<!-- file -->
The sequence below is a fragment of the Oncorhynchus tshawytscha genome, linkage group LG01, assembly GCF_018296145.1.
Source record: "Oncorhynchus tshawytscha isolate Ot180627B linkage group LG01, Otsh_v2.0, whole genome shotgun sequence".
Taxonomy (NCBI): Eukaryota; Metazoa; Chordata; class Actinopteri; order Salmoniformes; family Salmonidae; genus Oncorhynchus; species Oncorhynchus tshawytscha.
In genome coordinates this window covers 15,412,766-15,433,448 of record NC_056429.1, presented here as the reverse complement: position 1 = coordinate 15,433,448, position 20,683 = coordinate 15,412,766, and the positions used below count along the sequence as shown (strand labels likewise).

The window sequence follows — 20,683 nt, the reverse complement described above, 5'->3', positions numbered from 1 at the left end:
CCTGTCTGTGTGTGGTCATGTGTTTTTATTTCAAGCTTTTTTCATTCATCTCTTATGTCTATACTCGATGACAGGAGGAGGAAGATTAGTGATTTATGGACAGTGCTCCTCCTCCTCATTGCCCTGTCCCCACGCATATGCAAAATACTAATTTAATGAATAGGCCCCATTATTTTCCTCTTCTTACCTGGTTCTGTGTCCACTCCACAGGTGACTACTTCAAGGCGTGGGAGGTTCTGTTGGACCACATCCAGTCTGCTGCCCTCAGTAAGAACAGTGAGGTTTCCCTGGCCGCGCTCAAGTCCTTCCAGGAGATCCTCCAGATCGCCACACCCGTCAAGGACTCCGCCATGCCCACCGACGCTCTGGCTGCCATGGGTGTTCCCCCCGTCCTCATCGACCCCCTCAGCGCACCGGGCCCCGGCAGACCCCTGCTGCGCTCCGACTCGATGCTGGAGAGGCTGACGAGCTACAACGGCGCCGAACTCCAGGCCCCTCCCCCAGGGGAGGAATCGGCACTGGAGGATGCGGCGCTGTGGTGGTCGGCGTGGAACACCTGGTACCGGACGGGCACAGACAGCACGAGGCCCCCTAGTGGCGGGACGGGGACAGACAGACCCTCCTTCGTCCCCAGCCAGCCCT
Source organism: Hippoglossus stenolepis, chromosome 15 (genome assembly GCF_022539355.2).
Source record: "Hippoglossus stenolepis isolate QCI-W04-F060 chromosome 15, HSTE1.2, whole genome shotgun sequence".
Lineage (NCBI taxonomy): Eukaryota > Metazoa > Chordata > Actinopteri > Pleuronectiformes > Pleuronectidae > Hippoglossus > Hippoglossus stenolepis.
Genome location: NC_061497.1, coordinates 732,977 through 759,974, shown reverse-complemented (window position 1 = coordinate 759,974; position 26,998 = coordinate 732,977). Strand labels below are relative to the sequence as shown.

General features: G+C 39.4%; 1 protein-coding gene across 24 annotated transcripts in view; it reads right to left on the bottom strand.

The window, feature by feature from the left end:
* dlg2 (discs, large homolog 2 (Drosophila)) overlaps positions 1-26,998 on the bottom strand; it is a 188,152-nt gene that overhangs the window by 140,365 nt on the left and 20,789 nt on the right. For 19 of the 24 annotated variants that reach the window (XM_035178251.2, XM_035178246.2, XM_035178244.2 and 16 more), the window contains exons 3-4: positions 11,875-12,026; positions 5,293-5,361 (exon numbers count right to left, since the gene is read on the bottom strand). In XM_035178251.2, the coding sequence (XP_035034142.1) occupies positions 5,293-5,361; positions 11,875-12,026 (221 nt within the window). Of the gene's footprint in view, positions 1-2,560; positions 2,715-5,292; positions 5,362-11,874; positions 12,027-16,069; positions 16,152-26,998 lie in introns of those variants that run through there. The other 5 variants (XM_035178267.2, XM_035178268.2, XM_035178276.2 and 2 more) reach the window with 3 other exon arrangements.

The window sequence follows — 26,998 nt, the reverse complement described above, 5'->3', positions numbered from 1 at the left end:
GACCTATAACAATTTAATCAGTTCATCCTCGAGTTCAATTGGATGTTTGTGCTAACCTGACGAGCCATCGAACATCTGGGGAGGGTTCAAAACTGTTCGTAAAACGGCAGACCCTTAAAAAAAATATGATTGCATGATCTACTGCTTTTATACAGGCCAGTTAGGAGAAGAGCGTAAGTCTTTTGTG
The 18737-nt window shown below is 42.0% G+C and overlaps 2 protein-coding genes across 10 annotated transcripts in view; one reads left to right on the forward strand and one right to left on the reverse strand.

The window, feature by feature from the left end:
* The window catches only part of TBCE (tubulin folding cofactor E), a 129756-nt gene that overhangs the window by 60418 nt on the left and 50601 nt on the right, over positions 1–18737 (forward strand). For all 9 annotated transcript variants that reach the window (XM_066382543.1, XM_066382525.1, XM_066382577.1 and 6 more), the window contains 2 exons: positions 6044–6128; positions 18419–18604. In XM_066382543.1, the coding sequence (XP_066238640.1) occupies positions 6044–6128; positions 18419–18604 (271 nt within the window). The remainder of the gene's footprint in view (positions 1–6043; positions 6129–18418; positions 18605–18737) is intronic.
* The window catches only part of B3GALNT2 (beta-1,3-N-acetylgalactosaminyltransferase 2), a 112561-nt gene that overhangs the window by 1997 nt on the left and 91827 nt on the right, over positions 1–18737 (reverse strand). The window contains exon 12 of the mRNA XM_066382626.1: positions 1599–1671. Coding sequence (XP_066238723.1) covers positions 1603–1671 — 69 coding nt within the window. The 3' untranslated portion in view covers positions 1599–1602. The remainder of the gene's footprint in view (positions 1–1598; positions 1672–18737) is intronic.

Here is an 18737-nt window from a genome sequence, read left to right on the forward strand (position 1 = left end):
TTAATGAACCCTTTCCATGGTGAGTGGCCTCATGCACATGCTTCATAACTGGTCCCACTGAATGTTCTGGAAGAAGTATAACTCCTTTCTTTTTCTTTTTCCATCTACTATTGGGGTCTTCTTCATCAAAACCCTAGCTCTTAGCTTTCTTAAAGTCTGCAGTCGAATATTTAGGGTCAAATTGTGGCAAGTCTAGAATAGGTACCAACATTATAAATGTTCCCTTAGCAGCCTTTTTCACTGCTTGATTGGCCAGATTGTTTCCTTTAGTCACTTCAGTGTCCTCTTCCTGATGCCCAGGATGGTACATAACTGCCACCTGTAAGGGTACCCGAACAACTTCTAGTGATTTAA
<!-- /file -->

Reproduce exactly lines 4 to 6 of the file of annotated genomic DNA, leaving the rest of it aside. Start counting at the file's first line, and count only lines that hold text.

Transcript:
In genome coordinates this window covers 15,412,766-15,433,448 of record NC_056429.1, presented here as the reverse complement: position 1 = coordinate 15,433,448, position 20,683 = coordinate 15,412,766, and the positions used below count along the sequence as shown (strand labels likewise).

The window sequence follows — 20,683 nt, the reverse complement described above, 5'->3', positions numbered from 1 at the left end:
CCTGTCTGTGTGTGGTCATGTGTTTTTATTTCAAGCTTTTTTCATTCATCTCTTATGTCTATACTCGATGACAGGAGGAGGAAGATTAGTGATTTATGGACAGTGCTCCTCCTCCTCATTGCCCTGTCCCCACGCATATGCAAAATACTAATTTAATGAATAGGCCCCATTATTTTCCTCTTCTTACCTGGTTCTGTGTCCACTCCACAGGTGACTACTTCAAGGCGTGGGAGGTTCTGTTGGACCACATCCAGTCTGCTGCCCTCAGTAAGAACAGTGAGGTTTCCCTGGCCGCGCTCAAGTCCTTCCAGGAGATCCTCCAGATCGCCACACCCGTCAAGGACTCCGCCATGCCCACCGACGCTCTGGCTGCCATGGGTGTTCCCCCCGTCCTCATCGACCCCCTCAGCGCACCGGGCCCCGGCAGACCCCTGCTGCGCTCCGACTCGATGCTGGAGAGGCTGACGAGCTACAACGGCGCCGAACTCCAGGCCCCTCCCCCAGGGGAGGAATCGGCACTGGAGGATGCGGCGCTGTGGTGGTCGGCGTGGAACACCTGGTACCGGACGGGCACAGACAGCACGAGGCCCCCTAGTGGCGGGACGGGGACAGACAGACCCTCCTTCGTCCCCAGCCAGCCCT